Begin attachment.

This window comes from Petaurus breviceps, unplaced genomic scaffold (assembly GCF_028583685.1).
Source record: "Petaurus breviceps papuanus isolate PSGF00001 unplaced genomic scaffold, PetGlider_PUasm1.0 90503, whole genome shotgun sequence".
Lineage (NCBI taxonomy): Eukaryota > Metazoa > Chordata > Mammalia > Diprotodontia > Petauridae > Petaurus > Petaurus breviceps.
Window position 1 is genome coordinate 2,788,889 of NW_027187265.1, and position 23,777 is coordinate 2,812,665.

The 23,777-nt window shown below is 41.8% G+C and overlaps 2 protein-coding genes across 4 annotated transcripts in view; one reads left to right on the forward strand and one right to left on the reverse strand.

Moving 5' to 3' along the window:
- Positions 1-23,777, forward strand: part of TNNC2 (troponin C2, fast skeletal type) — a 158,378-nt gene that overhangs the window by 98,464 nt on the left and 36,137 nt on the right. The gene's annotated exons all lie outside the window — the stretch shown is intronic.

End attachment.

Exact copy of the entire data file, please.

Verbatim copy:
This window comes from Petaurus breviceps, unplaced genomic scaffold (assembly GCF_028583685.1).
Source record: "Petaurus breviceps papuanus isolate PSGF00001 unplaced genomic scaffold, PetGlider_PUasm1.0 90503, whole genome shotgun sequence".
Lineage (NCBI taxonomy): Eukaryota > Metazoa > Chordata > Mammalia > Diprotodontia > Petauridae > Petaurus > Petaurus breviceps.
Window position 1 is genome coordinate 2,788,889 of NW_027187265.1, and position 23,777 is coordinate 2,812,665.

The 23,777-nt window shown below is 41.8% G+C and overlaps 2 protein-coding genes across 4 annotated transcripts in view; one reads left to right on the forward strand and one right to left on the reverse strand.

Moving 5' to 3' along the window:
- Positions 1-23,777, forward strand: part of TNNC2 (troponin C2, fast skeletal type) — a 158,378-nt gene that overhangs the window by 98,464 nt on the left and 36,137 nt on the right. The gene's annotated exons all lie outside the window — the stretch shown is intronic.